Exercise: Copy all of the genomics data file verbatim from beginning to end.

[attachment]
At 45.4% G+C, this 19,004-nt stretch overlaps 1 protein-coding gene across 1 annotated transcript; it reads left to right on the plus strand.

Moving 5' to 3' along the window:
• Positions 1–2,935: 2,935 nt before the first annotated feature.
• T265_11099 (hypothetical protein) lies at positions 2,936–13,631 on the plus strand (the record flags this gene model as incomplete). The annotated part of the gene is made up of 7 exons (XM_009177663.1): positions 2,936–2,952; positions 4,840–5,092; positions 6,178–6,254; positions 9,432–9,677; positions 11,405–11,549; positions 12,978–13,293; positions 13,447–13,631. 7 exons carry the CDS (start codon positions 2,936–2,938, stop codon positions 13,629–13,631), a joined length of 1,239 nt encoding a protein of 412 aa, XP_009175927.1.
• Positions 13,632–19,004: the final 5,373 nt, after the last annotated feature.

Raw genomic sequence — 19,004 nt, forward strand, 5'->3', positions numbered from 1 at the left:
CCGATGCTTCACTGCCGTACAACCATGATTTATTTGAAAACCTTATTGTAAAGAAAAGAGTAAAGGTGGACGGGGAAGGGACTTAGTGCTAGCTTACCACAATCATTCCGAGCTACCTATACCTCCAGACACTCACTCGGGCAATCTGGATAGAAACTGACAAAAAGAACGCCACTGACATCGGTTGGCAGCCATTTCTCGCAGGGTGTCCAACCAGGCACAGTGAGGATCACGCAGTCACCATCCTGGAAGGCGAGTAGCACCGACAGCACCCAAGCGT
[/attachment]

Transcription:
At 45.4% G+C, this 19,004-nt stretch overlaps 1 protein-coding gene across 1 annotated transcript; it reads left to right on the plus strand.

Moving 5' to 3' along the window:
• Positions 1–2,935: 2,935 nt before the first annotated feature.
• T265_11099 (hypothetical protein) lies at positions 2,936–13,631 on the plus strand (the record flags this gene model as incomplete). The annotated part of the gene is made up of 7 exons (XM_009177663.1): positions 2,936–2,952; positions 4,840–5,092; positions 6,178–6,254; positions 9,432–9,677; positions 11,405–11,549; positions 12,978–13,293; positions 13,447–13,631. 7 exons carry the CDS (start codon positions 2,936–2,938, stop codon positions 13,629–13,631), a joined length of 1,239 nt encoding a protein of 412 aa, XP_009175927.1.
• Positions 13,632–19,004: the final 5,373 nt, after the last annotated feature.

Raw genomic sequence — 19,004 nt, forward strand, 5'->3', positions numbered from 1 at the left:
CCGATGCTTCACTGCCGTACAACCATGATTTATTTGAAAACCTTATTGTAAAGAAAAGAGTAAAGGTGGACGGGGAAGGGACTTAGTGCTAGCTTACCACAATCATTCCGAGCTACCTATACCTCCAGACACTCACTCGGGCAATCTGGATAGAAACTGACAAAAAGAACGCCACTGACATCGGTTGGCAGCCATTTCTCGCAGGGTGTCCAACCAGGCACAGTGAGGATCACGCAGTCACCATCCTGGAAGGCGAGTAGCACCGACAGCACCCAAGCGT